It gives a confidence score, a description of the landmark and its rough latitude and longitude, and a bunch of other cool stuff I'm yet to understand.

[
    [0] {
        "landmarkAnnotations" => [
            [0] {
                         "mid" => "/m/01k_5m",
                 "description" => "Lake Tahoe",
                       "score" => 0.46974313,
                "boundingPoly" => {
                    "vertices" => [
                        [0] {
                            "x" => 1092,
                            "y" => 555
                        },
                        [1] {
                            "x" => 1273,
                            "y" => 555
                        },
                        [2] {
                            "x" => 1273,
                            "y" => 944
                        },
                        [3] {
                            "x" => 1092,
                            "y" => 944
                        }
                    ]
                },
                   "locations" => [
                    [0] {
                        "latLng" => {
                             "latitude" => 38.940395,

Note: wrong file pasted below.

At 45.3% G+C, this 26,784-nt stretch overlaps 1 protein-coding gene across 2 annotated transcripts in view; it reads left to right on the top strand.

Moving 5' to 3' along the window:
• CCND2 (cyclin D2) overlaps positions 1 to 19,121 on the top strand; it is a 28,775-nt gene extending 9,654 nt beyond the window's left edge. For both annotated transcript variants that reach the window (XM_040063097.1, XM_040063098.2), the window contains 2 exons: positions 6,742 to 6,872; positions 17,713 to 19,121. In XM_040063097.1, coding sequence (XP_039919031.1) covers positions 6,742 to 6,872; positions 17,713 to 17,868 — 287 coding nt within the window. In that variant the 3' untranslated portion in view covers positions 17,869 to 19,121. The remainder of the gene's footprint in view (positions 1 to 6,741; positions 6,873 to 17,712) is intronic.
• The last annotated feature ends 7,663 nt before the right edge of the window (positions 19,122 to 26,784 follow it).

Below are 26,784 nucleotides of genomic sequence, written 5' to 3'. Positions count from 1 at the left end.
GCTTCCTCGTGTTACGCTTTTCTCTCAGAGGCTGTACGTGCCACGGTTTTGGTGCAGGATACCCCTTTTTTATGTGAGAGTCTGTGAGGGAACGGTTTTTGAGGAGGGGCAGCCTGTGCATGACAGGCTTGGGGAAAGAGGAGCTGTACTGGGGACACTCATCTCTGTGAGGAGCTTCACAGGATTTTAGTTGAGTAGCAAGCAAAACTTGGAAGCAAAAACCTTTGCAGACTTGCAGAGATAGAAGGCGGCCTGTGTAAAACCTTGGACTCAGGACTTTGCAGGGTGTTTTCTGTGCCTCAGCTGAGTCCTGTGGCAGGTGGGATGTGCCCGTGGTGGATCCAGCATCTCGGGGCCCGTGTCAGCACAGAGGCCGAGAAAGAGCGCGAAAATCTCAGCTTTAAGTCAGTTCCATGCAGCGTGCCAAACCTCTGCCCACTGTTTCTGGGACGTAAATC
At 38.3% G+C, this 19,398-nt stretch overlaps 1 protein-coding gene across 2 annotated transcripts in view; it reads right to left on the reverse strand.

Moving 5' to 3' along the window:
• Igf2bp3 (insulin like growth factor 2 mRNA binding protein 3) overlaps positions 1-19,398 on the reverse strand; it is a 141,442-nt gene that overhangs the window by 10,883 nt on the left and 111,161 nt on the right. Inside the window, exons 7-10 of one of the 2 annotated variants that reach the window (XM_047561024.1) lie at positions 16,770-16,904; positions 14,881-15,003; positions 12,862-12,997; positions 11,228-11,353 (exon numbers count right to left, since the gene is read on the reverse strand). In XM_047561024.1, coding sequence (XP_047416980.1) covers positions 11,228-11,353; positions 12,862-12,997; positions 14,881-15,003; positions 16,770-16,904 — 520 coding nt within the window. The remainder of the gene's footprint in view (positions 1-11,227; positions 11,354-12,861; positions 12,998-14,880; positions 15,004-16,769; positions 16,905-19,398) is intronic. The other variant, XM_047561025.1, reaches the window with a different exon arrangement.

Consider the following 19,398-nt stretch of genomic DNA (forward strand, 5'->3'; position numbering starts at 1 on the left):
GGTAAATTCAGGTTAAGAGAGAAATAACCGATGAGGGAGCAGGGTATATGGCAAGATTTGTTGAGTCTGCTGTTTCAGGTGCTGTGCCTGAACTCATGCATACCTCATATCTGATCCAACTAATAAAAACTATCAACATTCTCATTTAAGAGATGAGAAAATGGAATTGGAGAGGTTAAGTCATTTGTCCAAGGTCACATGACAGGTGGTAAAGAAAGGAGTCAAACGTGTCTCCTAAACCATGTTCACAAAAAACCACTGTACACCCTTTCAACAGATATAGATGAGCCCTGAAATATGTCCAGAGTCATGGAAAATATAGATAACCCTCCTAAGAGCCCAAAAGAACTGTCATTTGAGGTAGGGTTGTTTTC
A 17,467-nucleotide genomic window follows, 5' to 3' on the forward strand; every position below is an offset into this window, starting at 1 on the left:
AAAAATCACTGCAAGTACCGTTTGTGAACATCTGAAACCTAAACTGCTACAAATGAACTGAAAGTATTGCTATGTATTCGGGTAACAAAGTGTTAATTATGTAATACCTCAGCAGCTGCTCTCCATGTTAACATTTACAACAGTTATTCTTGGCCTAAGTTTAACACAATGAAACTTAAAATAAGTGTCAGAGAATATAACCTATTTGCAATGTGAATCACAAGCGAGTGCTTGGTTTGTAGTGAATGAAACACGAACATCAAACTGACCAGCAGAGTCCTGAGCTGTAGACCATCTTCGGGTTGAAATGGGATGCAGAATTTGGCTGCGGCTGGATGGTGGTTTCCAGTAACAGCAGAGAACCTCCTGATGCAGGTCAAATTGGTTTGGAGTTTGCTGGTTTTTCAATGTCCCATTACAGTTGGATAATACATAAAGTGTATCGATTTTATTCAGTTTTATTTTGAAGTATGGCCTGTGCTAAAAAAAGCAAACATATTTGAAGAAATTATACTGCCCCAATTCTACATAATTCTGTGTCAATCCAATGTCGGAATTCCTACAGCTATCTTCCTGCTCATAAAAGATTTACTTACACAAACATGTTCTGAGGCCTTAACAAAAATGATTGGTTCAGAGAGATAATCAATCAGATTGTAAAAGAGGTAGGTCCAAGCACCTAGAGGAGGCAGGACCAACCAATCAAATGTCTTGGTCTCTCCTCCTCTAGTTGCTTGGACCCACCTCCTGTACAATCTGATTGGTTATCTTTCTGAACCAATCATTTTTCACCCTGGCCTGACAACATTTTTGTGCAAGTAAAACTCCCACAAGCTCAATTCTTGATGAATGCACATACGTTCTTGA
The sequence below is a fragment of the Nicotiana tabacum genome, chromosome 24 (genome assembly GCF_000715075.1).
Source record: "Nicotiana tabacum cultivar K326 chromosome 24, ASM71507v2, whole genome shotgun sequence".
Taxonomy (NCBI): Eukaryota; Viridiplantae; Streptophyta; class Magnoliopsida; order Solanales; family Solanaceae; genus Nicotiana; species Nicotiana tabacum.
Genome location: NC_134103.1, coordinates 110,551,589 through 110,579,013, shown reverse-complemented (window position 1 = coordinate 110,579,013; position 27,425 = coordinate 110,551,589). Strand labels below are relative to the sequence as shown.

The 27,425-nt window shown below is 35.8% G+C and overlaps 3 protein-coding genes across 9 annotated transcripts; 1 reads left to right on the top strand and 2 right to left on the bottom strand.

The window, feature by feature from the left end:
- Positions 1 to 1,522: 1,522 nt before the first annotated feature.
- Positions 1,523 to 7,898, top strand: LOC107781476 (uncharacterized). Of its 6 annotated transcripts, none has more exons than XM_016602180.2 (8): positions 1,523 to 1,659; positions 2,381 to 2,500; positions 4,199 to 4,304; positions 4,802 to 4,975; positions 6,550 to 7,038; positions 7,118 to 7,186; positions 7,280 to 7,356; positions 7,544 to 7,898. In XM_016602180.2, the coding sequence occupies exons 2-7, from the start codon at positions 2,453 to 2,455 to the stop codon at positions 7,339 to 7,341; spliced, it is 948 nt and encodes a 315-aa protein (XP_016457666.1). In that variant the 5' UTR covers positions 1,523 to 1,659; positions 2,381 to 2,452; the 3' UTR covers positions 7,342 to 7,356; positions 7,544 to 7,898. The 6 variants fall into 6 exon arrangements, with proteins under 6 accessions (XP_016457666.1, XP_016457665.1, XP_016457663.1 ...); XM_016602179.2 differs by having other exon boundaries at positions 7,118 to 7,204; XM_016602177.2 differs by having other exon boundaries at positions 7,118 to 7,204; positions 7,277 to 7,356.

"longitude" => -119.91884
                        }
                    }
                ]
            },
            [1] {
                       "score" => 0.29812887,
                "boundingPoly" => {
                    "vertices" => [
                        [0] {
                            "x" => 960,
                            "y" => 902
                        },
                        [1] {
                            "x" => 1558,
                            "y" => 902
                        },
                        [2] {
                            "x" => 1558,
                            "y" => 1073
                        },
                        [3] {
                            "x" => 960,
                            "y" => 1073
                        }
                    ]
                },